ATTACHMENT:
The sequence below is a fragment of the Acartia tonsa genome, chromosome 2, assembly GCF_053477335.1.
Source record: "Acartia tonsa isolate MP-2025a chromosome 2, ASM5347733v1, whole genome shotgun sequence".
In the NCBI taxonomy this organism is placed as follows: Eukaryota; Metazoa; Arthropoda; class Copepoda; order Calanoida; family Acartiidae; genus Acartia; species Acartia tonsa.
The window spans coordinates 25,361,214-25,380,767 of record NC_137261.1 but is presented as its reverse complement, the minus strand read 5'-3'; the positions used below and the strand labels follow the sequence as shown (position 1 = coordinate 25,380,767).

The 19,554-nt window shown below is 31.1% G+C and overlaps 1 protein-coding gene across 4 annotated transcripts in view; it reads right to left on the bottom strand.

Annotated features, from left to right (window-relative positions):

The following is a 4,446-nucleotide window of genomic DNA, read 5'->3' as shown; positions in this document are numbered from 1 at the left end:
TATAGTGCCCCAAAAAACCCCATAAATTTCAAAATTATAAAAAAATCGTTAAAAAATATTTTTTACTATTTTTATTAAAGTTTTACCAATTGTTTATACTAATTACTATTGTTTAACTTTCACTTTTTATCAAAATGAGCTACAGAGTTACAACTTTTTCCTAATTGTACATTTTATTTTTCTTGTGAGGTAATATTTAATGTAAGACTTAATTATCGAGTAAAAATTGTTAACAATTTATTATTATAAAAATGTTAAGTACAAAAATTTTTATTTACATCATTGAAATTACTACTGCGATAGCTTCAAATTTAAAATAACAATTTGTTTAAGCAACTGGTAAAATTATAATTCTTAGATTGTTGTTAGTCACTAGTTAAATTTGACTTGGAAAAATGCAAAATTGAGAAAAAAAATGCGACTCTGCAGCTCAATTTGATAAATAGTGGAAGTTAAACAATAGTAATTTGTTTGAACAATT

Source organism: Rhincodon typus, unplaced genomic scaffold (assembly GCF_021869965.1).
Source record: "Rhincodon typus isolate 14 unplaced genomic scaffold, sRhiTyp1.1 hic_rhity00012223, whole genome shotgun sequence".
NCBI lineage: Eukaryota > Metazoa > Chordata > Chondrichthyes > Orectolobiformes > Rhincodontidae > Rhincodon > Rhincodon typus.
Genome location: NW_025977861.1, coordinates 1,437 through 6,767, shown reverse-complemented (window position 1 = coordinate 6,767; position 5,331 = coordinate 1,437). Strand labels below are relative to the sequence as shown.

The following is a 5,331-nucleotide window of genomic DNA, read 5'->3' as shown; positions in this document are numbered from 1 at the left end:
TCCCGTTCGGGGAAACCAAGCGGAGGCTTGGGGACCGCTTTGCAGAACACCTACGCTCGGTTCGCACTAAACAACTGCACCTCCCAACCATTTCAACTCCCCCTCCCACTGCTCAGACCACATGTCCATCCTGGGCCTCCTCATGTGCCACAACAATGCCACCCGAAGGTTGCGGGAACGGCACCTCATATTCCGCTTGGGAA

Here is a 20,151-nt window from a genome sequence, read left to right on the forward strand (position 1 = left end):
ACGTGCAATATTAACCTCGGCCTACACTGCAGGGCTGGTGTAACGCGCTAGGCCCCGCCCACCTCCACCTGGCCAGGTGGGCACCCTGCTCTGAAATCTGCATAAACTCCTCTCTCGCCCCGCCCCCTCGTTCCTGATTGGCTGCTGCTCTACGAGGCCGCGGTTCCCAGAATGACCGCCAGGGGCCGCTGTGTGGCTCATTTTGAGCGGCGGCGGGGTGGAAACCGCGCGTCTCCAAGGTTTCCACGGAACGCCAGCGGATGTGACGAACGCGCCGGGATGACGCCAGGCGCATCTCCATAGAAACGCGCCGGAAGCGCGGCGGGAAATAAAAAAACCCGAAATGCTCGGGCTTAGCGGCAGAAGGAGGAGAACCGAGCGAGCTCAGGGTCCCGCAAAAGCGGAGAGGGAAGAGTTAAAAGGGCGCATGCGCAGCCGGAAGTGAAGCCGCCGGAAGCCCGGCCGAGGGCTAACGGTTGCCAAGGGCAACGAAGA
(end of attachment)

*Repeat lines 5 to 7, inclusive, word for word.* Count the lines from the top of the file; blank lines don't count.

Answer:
The 19,554-nt window shown below is 31.1% G+C and overlaps 1 protein-coding gene across 4 annotated transcripts in view; it reads right to left on the bottom strand.

Annotated features, from left to right (window-relative positions):

The following is a 4,446-nucleotide window of genomic DNA, read 5'->3' as shown; positions in this document are numbered from 1 at the left end: